From the false summit (Copper Col Peak?) we could see the true summit about a quarter mile or so away with a lot of intimidating rock in between. We descended into a gully east of the crest about 100’ and then climbed back up to the ridge crest to get around the first set of pillars and then found a nice route on the west side of the crest down to the saddle between the false and true summit. From this point we again descended down the east side of the ridge and made a traverse at about 6500’ until we were beneath the broad, grassy ridge south of the summit. We then climbed back up to the ridge and followed it north to the large cairn next to the summit block.
To obtain the summit, we followed a ledge system that makes a complete 360 degree spiral up the rock. We found a summit register placed by Mountaineers in 2001. We signed the register and enjoyed the views before returning to the whippets who were freaking out down at the base of the summit block where we left them.
Just find a way up
Dude experiences the rotten rock
Hawk Peak from Worthington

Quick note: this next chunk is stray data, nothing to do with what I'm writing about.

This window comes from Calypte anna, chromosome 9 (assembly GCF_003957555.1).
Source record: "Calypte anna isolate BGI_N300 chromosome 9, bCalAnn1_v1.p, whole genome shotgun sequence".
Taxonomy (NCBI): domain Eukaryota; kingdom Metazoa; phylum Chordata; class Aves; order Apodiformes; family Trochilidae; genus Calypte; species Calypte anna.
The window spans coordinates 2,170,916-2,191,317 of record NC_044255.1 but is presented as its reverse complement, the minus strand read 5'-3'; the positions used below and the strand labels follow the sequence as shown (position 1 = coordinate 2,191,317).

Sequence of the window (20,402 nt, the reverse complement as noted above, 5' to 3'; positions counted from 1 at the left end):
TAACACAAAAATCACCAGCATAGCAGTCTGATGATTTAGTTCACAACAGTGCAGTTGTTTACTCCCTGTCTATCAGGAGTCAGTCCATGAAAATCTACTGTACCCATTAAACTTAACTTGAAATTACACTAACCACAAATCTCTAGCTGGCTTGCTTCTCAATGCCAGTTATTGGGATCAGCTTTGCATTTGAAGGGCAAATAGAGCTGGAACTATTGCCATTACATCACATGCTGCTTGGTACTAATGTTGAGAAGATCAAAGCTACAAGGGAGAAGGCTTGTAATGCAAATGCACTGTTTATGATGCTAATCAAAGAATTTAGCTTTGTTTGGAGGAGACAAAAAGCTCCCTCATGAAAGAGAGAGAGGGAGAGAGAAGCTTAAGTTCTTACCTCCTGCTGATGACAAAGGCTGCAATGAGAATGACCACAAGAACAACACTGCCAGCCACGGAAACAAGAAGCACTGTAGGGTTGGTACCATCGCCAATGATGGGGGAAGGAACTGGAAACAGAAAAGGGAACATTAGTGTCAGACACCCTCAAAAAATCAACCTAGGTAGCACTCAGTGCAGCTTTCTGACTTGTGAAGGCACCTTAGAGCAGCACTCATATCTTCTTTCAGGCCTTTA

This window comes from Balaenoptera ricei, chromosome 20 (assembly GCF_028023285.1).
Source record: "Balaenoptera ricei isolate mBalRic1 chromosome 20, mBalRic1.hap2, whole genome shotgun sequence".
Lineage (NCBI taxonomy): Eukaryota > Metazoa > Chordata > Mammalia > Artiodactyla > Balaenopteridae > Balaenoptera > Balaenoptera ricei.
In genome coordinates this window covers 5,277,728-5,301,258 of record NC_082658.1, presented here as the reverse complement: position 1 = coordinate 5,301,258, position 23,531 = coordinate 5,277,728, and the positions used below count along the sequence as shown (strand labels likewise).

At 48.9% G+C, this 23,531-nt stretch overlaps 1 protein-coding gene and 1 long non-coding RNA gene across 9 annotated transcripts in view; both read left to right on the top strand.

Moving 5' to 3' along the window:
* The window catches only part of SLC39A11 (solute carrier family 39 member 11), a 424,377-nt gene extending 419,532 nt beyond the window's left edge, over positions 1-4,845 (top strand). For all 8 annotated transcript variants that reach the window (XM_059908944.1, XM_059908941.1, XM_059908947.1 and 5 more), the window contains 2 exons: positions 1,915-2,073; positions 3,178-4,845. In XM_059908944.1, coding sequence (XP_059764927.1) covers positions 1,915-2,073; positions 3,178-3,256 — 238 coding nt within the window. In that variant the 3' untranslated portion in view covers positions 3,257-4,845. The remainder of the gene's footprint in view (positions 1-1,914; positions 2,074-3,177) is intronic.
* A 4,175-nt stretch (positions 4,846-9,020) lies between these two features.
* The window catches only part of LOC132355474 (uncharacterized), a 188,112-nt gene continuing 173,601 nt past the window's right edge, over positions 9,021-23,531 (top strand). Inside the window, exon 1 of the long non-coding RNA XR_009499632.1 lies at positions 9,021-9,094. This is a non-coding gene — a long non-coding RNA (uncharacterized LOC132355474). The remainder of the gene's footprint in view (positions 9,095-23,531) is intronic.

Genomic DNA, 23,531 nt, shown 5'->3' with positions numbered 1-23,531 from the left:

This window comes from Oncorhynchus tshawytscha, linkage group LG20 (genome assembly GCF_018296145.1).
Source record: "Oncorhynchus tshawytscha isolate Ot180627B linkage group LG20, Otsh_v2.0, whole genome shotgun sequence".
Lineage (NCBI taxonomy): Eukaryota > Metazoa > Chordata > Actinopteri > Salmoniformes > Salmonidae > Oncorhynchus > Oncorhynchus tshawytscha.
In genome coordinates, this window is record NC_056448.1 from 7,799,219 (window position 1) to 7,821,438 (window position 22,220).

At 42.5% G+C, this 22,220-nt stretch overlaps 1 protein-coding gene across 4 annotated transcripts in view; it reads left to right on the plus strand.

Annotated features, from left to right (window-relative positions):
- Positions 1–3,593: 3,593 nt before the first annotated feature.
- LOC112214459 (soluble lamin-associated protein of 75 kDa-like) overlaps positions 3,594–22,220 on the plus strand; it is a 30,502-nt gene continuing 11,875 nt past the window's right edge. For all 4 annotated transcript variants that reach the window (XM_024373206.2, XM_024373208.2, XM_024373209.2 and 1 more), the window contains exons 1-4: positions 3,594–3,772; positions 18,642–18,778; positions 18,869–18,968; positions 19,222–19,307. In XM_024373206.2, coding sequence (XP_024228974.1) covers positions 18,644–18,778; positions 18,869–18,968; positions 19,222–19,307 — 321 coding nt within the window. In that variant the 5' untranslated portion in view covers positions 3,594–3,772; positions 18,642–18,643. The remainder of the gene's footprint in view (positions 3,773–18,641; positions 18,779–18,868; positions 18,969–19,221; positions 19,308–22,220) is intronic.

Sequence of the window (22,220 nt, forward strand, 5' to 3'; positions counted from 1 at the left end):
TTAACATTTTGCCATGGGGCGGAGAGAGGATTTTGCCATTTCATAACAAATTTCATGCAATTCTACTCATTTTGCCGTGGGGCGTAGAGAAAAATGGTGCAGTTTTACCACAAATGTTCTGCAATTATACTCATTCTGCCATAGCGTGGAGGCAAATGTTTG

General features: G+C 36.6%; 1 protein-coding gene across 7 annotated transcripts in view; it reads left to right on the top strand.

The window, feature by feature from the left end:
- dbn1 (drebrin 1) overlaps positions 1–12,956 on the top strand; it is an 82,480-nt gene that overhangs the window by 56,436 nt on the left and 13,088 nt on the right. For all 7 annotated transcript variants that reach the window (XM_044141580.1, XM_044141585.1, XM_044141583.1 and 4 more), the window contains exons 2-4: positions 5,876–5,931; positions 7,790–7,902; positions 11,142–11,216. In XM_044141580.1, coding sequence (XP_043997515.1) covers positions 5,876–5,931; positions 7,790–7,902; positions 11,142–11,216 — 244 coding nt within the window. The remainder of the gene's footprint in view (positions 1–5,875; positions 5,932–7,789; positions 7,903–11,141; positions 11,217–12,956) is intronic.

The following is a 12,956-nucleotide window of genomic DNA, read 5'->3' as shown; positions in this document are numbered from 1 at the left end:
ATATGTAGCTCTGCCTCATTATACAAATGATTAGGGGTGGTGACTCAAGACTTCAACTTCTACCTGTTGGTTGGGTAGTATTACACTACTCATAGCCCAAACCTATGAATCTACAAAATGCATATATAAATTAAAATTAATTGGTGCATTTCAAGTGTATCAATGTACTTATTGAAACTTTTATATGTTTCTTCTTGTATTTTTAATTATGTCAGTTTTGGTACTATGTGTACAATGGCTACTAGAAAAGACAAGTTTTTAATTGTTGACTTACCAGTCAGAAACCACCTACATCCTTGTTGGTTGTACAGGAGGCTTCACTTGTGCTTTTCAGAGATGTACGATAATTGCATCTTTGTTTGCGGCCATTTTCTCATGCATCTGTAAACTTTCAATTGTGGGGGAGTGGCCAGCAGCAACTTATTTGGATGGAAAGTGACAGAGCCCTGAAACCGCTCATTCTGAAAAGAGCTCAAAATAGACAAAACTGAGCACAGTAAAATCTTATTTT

Babe on the false summit
Dude surveys the route
Traversing over to the true summit
Rowena on the grassy slopes
Dude and Kief in matching blue
At the base of the summit block
Iron and Buckhorn from Worthington
Worthington summit shot, 6938'
Chapter 3: Pumped On Iron
From the summit of Worthington, we followed the ridge SW down to the col between Worthington and Iron. From the col, the ridge leading back up to Iron looked really steep and intimidating but once we started climbing we found it went quite nicely. We knew the SW summit was the tallest, so at about 6600’ we wrapped around the mountainside to the left (south) and made a relatively straight traverse to the notch between the peaks of Iron. From the notch, we climbed about 50’ of class 3 with two class 4 moves that required us to lift the dogs up to the next ledge above us, to the summit.